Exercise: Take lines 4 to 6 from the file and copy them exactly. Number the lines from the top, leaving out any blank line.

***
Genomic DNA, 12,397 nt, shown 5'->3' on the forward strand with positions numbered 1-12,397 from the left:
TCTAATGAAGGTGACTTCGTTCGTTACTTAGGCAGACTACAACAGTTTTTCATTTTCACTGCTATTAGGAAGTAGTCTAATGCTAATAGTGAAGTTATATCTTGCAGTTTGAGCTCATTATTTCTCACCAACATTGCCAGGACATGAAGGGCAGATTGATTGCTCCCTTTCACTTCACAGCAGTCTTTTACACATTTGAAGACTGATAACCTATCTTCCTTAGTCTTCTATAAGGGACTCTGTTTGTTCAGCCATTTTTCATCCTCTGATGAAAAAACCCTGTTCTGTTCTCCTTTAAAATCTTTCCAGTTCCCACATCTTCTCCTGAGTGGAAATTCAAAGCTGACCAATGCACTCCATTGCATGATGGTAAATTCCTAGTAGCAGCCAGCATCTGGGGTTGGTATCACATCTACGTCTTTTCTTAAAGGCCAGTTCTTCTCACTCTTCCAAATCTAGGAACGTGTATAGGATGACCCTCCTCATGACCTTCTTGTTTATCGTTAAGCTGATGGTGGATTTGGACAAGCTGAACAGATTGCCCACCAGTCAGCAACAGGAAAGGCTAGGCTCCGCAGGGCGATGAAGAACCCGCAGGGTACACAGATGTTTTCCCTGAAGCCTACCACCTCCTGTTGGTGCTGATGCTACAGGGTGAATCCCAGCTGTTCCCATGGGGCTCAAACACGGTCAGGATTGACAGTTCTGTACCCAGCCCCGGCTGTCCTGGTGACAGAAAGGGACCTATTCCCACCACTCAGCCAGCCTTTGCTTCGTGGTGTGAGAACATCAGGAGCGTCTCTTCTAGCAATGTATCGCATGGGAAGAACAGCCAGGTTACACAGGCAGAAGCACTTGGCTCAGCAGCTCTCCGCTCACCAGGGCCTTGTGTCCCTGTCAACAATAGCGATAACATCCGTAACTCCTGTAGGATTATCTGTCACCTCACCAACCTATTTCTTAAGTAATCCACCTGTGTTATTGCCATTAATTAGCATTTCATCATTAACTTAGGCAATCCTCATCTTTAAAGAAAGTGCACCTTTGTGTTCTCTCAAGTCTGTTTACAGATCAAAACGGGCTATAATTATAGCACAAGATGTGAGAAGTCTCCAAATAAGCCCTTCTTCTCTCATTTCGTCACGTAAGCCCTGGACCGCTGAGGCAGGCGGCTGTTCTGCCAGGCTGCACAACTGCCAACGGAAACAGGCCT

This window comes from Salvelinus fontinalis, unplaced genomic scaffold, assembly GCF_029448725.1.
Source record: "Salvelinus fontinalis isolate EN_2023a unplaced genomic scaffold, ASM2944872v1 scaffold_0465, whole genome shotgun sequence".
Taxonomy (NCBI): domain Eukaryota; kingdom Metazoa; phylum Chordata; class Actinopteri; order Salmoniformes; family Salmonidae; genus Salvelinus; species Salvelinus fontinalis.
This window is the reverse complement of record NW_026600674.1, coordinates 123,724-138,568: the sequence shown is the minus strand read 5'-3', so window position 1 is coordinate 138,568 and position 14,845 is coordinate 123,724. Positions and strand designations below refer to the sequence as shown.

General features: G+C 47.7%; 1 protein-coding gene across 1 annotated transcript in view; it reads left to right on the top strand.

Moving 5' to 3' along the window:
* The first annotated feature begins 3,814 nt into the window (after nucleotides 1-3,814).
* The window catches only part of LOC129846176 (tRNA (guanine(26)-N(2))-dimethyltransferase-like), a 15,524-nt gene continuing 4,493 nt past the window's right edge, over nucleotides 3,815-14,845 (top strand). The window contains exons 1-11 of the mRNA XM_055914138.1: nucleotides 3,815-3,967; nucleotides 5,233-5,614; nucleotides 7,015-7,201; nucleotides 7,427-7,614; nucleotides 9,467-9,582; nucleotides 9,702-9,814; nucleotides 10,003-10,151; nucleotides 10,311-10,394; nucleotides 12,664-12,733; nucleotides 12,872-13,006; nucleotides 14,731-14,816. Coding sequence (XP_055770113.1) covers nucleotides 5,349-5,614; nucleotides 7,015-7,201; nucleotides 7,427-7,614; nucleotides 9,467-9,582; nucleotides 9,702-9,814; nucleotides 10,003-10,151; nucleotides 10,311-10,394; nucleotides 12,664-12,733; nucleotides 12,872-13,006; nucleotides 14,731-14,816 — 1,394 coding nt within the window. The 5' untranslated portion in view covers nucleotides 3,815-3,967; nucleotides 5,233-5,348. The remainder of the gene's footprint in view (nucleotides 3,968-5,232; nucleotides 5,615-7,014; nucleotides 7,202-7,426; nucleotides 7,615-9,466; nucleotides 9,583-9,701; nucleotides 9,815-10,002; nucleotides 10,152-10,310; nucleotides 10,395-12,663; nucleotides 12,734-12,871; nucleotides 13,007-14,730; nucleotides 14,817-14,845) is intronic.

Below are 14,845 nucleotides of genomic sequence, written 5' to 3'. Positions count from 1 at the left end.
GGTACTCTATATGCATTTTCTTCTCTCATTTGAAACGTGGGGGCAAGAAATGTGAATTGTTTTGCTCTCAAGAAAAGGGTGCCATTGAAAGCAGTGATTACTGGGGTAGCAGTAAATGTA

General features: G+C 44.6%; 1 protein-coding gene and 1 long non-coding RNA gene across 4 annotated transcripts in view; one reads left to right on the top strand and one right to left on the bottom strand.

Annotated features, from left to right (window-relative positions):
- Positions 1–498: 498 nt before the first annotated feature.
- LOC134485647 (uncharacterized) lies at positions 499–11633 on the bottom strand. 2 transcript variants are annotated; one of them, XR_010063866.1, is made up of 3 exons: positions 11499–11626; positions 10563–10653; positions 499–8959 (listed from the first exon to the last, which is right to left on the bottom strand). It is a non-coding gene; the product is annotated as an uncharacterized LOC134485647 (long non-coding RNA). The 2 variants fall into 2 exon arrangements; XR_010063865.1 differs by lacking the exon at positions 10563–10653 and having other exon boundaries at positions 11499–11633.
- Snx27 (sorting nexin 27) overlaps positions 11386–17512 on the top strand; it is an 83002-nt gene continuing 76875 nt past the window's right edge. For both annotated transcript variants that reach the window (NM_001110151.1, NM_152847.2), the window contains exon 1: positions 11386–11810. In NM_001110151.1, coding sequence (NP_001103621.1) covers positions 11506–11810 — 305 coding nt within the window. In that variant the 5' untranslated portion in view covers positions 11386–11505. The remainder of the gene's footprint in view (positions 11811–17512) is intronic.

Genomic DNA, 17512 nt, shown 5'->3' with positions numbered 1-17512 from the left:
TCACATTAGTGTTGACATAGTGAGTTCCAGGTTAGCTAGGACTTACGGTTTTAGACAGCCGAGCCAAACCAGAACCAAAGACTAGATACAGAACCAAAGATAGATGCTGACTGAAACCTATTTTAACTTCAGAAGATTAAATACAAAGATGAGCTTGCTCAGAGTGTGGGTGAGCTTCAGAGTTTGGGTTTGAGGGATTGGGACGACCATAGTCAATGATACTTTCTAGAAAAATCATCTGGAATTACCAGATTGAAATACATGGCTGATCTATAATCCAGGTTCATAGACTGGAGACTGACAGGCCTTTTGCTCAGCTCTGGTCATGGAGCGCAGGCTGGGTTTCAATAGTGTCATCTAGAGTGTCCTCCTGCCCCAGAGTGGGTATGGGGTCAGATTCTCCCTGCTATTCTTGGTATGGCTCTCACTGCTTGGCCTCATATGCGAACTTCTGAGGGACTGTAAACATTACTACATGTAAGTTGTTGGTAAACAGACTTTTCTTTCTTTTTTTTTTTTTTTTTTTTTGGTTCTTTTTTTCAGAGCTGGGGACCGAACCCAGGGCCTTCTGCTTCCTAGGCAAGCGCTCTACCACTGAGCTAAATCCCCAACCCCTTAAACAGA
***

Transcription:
Source record: "Salvelinus fontinalis isolate EN_2023a unplaced genomic scaffold, ASM2944872v1 scaffold_0465, whole genome shotgun sequence".
Taxonomy (NCBI): domain Eukaryota; kingdom Metazoa; phylum Chordata; class Actinopteri; order Salmoniformes; family Salmonidae; genus Salvelinus; species Salvelinus fontinalis.
This window is the reverse complement of record NW_026600674.1, coordinates 123,724-138,568: the sequence shown is the minus strand read 5'-3', so window position 1 is coordinate 138,568 and position 14,845 is coordinate 123,724. Positions and strand designations below refer to the sequence as shown.